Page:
Australia’s first full-size electric motorcycle, the Savic C-Series, has been delayed more than 18 months by the coronavirus pandemic and a delay in government support.
The first 50 were to be delivered to customers by last December and supporters had contacted us with concerns that the bike would ever be produced.
Now designer Dennis Savic says they have now secured $1.83 million in funding and Dennis are aiming to have at least 20 bikes delivered to their owners in the last quarter of 2022, before scaling up manufacturing in 2023.
Funding includes contributions from the Victorian Government and co-investment of $657,000 from the Federal Government’s Advanced Manufacturing Growth Centre (AMGC).
The former Ford optimisation engineer and his Perth-based co-designer Dave Hendroff have built up a team of more than 30 automotive engineers and software developers – some full-time, some consultants – to develop the C-Series.
Their West Melbourne firm has already received 90 orders for the three-model C-Series, which ranges from the torquey 25-kilowatt Omega (comparable to a 300cc traditional motorbike), to the 40kW Delta, and the 60kw Alpha (roughly equivalent to a 1000cc bike). The Alpha has 200Nm of torque, powering it to 100km/h from a standing start in 3.5 seconds.
The C-Series’ 16kWh lithium-ion battery can be charged to 80% in under four hours and will deliver a city range of between 150km (for the Omega) and 250km (for the Alpha). The Omega will cost $12,990, the Delta $16,990, and the Alpha will be $23,990 which is less than half the price of its main competitor, the Harley-Davidson LiveWire.
“Our initial customers have proved to be incredibly loyal and have shown great faith in us and our bike during the delays we’ve experienced during the lockdowns of the past 18 months,” Dennis says.
Savic’s customers are an eclectic mix of young and old, male and female, with CEOs and CFOs alongside tradies and farmers.
“We even have a couple of lifelong Harley riders in there, which gives us great delight,” Dennis says.
Investor Michelle Melbourne, who represents a group of motorcycle-riding private investors, says the company is “very important for all Australians”.
“The switch to sustainable forms of transport is happening rapidly, and Savic has the prototype for a revolutionary and elegant market offering that is attractive to traditional motorcycle enthusiasts and newcomers alike,” Michelle says.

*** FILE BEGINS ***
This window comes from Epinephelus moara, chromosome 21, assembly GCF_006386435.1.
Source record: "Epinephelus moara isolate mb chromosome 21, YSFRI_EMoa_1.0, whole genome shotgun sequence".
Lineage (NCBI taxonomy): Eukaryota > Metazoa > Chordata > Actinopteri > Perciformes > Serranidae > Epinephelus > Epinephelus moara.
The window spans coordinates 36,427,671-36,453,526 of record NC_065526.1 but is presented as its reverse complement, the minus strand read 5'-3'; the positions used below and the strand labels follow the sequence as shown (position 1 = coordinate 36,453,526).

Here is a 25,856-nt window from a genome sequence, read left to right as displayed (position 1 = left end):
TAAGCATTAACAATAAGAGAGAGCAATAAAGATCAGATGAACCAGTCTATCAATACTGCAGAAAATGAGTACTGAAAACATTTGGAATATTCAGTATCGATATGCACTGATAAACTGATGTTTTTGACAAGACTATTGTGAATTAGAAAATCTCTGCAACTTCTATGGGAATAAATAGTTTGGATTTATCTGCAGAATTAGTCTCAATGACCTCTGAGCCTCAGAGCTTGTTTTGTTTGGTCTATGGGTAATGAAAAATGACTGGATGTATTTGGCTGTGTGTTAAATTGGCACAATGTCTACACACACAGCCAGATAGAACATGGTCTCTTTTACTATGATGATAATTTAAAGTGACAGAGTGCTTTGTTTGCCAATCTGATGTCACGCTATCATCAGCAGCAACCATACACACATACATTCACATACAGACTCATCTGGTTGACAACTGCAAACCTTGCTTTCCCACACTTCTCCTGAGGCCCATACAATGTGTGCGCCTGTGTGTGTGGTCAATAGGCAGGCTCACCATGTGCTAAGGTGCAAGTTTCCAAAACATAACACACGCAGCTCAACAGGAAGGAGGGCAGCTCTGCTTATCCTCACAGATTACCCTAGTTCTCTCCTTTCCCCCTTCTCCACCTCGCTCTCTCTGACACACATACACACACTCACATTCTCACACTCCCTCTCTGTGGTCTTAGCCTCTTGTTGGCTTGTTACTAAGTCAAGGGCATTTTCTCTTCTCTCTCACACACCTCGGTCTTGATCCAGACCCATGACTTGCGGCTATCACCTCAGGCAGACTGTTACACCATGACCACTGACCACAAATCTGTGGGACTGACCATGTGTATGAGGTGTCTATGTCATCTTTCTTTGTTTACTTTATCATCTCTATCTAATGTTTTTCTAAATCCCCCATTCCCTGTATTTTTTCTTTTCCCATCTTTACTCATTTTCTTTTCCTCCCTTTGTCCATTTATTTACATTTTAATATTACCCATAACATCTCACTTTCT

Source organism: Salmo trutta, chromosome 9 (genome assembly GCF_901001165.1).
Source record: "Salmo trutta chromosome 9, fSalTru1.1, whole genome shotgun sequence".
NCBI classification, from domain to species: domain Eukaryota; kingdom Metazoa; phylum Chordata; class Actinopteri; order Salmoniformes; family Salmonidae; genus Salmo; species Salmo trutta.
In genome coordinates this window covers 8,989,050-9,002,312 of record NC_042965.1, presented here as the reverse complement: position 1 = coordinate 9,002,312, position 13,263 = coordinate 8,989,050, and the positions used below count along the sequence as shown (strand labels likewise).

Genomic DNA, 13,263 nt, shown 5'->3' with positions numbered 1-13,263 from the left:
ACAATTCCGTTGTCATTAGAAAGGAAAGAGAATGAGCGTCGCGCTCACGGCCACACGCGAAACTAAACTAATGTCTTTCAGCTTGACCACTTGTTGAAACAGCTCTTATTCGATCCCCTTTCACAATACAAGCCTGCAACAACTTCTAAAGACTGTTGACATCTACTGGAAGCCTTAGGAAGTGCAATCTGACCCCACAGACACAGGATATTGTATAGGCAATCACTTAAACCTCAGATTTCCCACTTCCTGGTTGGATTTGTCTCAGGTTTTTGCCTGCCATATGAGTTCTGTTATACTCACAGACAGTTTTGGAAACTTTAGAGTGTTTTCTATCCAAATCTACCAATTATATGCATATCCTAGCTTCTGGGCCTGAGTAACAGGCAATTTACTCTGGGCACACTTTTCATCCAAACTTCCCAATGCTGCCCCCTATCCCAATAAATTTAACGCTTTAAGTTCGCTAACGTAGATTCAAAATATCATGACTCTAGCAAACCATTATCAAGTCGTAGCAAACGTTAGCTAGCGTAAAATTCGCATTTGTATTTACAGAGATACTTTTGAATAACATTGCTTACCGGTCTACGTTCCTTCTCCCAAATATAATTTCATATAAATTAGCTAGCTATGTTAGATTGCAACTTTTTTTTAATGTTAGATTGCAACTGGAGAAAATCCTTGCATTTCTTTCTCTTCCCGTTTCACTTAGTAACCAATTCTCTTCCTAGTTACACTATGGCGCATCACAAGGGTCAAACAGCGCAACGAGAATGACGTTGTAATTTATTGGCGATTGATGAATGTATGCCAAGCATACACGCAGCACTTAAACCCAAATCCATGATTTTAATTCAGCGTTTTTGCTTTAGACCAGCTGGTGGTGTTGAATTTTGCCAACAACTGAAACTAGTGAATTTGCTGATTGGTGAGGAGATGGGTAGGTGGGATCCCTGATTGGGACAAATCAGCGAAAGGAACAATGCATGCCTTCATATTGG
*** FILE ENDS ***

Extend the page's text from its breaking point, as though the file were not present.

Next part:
Dr Jens Goennemann, Managing Director of the AMGC says Savic Motorcycles are “paving the way for electric mobility in Australia by leveraging the best of breed designers, engineers and manufacturing partners to deliver motorbikes of unmatched performance for local and global customers”.
“Savic are proof that when you embrace the entire manufacturing process from design to research and development, all the way through to sales, there are exciting times ahead for Australian manufacturing.”
Global venture capital firm Artesian has supported Savic through its last two capital raises.
“We believe that electric vehicles are the future of automotive transport, and we’ve been impressed with the Savic team’s ability to design and build a high-performance electric road bike and commence D2C sales,” says Artesian Portfolio Manager Alexandra Clunies-Ross.
Savic has run two small capital raises to develop its prototype over the past four years, but its current raise is a game-changing proposition that will fast-track progress towards a second 200-unit production run in 2023. The funds drive was supported by grants from the AMGC and the Victorian Clean Tech Fund, as well as an R&D loan from the Victorian Government’s Invest Victoria.
The C-Series has several world-class, racing-quality components, including Wilbers suspension, Brembo brakes, and a customised Optibelt carbon-fibre drive belt.
The Savic team is also developing an artificial intelligence system and riders’ app, and will design a special anti-lock braking system with Bosch Australia.
All Savic bikes will also have removable cowls to allow for pillion passengers.
Earlier this year, the C-Series Alpha featured as the title object at the entrance to the ‘Spark’ climate-change exhibition at Sydney’s Australian Museum, and was celebrated as one of the world’s 101 most influential motorcycles at Brisbane’s Gallery of Modern Art.